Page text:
Federal civilian agencies have made many significant improvements in cybersecurity by implementing the directives’ requirements. However, an important performance metric for addressing vulnerabilities identified by high value asset (HVA) assessments does not align with the process DHS has established.
GAO said DHS has only completed about half of the required assessments for fiscal year 2019. In addition, DHS does not plan to issue the guidance, standards, and methodologies on Tier 2 and 3 systems until at least the end of fiscal year 2020. Given these shortcomings, DHS has been reassessing key aspects of the HVA program. However, GAO’s review found there was no schedule or plan for completing the HVA reassessment and for addressing the outstanding issues on completing the required assessments, identifying needed resources, and finalizing guidance for Tier 2 and 3 systems.
Without effective schedules and plans, agencies may continue to face increased and prolonged cyber threats. To help address these vulnerabilities, GAO has made four recommendations to DHS.
Determine when in the directive development process—for example, during early development and at directive approval—coordination with relevant stakeholders, including NIST and GSA, should occur.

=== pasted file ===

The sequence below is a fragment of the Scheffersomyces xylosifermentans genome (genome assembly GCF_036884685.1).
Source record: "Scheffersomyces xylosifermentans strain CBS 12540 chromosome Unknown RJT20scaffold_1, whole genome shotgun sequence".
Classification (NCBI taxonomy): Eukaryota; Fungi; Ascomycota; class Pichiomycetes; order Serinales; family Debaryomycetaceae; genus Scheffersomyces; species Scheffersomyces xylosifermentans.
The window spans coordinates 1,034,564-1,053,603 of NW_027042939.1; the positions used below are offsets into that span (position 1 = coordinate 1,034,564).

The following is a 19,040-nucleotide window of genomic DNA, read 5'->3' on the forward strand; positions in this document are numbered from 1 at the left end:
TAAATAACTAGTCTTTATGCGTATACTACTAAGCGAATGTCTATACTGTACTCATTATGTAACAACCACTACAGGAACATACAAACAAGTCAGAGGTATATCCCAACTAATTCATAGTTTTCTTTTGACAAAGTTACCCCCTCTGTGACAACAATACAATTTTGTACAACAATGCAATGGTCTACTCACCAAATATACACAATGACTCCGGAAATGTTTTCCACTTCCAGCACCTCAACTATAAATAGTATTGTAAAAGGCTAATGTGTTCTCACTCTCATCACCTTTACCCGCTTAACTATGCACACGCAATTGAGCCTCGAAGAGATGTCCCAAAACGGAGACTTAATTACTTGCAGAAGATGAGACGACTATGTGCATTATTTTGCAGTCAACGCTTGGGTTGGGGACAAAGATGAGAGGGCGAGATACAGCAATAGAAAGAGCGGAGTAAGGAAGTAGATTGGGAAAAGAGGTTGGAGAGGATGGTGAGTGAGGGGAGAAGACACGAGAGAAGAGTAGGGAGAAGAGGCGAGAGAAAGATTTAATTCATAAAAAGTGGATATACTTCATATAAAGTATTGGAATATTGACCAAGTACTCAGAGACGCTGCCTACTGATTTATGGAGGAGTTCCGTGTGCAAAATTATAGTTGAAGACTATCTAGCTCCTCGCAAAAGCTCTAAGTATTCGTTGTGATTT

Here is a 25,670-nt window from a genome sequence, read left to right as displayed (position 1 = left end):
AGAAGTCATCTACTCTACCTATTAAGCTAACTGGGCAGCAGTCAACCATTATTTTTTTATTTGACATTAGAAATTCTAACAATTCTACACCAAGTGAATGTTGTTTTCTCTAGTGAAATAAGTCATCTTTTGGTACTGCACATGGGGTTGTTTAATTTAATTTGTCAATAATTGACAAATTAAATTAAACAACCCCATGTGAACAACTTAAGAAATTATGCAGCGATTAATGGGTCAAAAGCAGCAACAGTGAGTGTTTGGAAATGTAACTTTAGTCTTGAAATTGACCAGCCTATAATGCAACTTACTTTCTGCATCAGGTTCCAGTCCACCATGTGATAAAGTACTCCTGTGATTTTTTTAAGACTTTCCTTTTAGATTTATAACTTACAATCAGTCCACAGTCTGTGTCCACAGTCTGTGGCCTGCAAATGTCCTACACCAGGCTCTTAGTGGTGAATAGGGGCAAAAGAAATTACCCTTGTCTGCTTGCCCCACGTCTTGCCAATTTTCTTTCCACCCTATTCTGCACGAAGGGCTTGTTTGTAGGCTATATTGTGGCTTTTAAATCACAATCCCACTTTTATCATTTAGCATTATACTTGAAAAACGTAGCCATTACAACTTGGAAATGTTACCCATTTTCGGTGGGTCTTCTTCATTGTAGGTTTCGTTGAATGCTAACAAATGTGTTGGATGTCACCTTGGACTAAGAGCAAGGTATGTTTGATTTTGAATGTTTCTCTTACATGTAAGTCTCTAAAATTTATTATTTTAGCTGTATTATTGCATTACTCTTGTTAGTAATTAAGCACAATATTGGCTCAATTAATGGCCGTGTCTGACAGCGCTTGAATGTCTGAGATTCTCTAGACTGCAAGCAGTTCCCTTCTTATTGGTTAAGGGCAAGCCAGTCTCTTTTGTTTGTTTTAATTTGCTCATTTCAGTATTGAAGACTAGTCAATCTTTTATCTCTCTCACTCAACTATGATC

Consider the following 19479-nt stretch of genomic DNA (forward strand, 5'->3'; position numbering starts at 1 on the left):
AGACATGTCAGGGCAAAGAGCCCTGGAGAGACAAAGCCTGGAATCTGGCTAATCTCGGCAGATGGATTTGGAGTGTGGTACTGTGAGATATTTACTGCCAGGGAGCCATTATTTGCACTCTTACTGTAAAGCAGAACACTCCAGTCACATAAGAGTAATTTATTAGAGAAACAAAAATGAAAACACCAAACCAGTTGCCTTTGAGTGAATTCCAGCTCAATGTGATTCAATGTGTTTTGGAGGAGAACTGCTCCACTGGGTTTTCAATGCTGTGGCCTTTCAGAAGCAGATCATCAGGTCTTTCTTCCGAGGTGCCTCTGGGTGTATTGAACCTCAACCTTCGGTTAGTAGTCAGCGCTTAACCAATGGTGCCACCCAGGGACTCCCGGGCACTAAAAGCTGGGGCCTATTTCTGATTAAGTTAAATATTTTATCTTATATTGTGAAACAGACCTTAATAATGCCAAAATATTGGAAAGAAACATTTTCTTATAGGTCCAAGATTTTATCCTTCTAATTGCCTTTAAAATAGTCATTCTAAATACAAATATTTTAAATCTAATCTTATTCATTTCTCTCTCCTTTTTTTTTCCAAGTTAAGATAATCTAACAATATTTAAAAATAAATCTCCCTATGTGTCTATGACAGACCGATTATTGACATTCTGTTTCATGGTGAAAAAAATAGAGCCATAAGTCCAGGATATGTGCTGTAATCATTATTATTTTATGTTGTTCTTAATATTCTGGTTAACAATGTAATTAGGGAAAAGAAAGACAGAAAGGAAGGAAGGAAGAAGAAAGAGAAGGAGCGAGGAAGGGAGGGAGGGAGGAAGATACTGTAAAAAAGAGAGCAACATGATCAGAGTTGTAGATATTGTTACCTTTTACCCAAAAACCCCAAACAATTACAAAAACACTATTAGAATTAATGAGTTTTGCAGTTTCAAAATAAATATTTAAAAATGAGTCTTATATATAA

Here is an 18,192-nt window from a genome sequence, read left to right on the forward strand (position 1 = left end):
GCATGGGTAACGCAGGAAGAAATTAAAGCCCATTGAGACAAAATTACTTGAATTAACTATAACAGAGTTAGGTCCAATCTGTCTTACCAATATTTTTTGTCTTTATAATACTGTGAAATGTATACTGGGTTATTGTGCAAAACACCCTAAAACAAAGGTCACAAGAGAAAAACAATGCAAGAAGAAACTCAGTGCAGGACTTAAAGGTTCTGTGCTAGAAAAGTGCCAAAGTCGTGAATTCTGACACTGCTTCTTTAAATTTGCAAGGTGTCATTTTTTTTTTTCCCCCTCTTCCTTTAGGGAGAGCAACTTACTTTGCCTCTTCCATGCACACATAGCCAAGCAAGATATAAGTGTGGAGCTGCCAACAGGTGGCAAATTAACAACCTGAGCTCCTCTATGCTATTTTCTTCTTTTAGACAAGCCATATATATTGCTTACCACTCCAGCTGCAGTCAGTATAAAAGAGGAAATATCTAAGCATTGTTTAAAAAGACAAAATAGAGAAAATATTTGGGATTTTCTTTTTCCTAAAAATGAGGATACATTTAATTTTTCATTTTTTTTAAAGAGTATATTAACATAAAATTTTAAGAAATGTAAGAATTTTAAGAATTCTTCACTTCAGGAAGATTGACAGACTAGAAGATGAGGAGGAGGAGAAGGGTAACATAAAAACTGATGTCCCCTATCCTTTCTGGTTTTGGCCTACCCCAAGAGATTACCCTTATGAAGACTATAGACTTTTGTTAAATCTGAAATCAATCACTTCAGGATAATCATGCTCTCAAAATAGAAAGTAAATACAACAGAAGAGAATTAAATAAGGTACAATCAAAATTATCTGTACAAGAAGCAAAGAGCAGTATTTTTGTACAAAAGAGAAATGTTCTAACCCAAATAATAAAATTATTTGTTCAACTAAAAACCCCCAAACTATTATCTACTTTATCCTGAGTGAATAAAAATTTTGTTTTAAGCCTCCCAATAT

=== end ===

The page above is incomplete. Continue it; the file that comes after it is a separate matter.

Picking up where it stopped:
Develop a strategy to independently validate selected agencies’ self-reported actions on meeting binding operational directive requirements, where feasible, using a risk-based approach.
Ensure that the binding operational directive performance metric for addressing vulnerabilities identified by HVA assessments aligns with the process DHS has established.
Develop a schedule and plan for completing the HVA program reassessment and addressing the outstanding issues on completing the required HVA assessments, identifying needed resources, and finalizing guidance for Tier 2 and 3 HVA systems.
DHS agreed with the recommendations and described steps planned or already underway to address them. For example, DHS is working to formalize a risk-based strategy to validate agency results with an estimated completion date of September 30, 2020. The department is also working with the Office of Management and Budget (OMB) to address the need for independent validation.
While figures for 2019 are yet to be released, OMB announced in September that more than 31,000 cyber incidents hit federal agencies in 2018, including phishing attacks and breaches resulting from errors made by authorized users. Threat actors continue to employ persistent and increasingly sophisticated techniques to attack and compromise information systems, and federal agencies and their systems are prime targets. With the added concern this year of election security, it is imperative that DHS works quickly to close gaps in order to strengthen the federal cyber base.